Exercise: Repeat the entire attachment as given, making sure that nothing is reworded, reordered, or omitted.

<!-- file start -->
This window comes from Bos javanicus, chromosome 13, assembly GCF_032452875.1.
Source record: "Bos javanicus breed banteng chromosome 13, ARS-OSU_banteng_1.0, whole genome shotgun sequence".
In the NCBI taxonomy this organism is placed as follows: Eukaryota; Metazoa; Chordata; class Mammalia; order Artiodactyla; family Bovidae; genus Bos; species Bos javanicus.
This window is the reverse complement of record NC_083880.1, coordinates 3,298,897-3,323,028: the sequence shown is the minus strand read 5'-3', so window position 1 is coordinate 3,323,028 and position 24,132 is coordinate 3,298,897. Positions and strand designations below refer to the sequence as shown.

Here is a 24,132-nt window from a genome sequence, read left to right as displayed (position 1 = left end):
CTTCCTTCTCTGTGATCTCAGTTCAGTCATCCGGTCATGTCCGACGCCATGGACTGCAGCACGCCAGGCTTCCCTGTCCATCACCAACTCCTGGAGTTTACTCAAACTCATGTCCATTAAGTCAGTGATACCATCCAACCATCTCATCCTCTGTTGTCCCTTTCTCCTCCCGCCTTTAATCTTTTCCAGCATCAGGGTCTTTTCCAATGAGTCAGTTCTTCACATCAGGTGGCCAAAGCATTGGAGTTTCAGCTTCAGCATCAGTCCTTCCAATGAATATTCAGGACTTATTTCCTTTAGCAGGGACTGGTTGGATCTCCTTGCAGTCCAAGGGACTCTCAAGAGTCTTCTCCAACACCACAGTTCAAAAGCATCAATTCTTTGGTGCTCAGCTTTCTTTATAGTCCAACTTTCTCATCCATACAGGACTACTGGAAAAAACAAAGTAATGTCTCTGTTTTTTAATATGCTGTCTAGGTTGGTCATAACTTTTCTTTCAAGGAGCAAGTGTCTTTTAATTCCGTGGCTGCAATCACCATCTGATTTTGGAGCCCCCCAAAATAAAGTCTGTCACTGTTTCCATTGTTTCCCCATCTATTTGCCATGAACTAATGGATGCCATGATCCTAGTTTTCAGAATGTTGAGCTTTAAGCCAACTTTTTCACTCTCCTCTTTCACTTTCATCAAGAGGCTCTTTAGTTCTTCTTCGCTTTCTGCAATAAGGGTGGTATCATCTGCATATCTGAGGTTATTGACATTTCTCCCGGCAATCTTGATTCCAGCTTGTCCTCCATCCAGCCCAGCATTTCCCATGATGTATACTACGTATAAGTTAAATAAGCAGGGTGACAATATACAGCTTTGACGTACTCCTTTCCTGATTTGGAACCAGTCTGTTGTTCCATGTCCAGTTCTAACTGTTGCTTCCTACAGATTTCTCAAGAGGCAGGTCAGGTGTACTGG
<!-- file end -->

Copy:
This window comes from Bos javanicus, chromosome 13, assembly GCF_032452875.1.
Source record: "Bos javanicus breed banteng chromosome 13, ARS-OSU_banteng_1.0, whole genome shotgun sequence".
In the NCBI taxonomy this organism is placed as follows: Eukaryota; Metazoa; Chordata; class Mammalia; order Artiodactyla; family Bovidae; genus Bos; species Bos javanicus.
This window is the reverse complement of record NC_083880.1, coordinates 3,298,897-3,323,028: the sequence shown is the minus strand read 5'-3', so window position 1 is coordinate 3,323,028 and position 24,132 is coordinate 3,298,897. Positions and strand designations below refer to the sequence as shown.

Here is a 24,132-nt window from a genome sequence, read left to right as displayed (position 1 = left end):
CTTCCTTCTCTGTGATCTCAGTTCAGTCATCCGGTCATGTCCGACGCCATGGACTGCAGCACGCCAGGCTTCCCTGTCCATCACCAACTCCTGGAGTTTACTCAAACTCATGTCCATTAAGTCAGTGATACCATCCAACCATCTCATCCTCTGTTGTCCCTTTCTCCTCCCGCCTTTAATCTTTTCCAGCATCAGGGTCTTTTCCAATGAGTCAGTTCTTCACATCAGGTGGCCAAAGCATTGGAGTTTCAGCTTCAGCATCAGTCCTTCCAATGAATATTCAGGACTTATTTCCTTTAGCAGGGACTGGTTGGATCTCCTTGCAGTCCAAGGGACTCTCAAGAGTCTTCTCCAACACCACAGTTCAAAAGCATCAATTCTTTGGTGCTCAGCTTTCTTTATAGTCCAACTTTCTCATCCATACAGGACTACTGGAAAAAACAAAGTAATGTCTCTGTTTTTTAATATGCTGTCTAGGTTGGTCATAACTTTTCTTTCAAGGAGCAAGTGTCTTTTAATTCCGTGGCTGCAATCACCATCTGATTTTGGAGCCCCCCAAAATAAAGTCTGTCACTGTTTCCATTGTTTCCCCATCTATTTGCCATGAACTAATGGATGCCATGATCCTAGTTTTCAGAATGTTGAGCTTTAAGCCAACTTTTTCACTCTCCTCTTTCACTTTCATCAAGAGGCTCTTTAGTTCTTCTTCGCTTTCTGCAATAAGGGTGGTATCATCTGCATATCTGAGGTTATTGACATTTCTCCCGGCAATCTTGATTCCAGCTTGTCCTCCATCCAGCCCAGCATTTCCCATGATGTATACTACGTATAAGTTAAATAAGCAGGGTGACAATATACAGCTTTGACGTACTCCTTTCCTGATTTGGAACCAGTCTGTTGTTCCATGTCCAGTTCTAACTGTTGCTTCCTACAGATTTCTCAAGAGGCAGGTCAGGTGTACTGG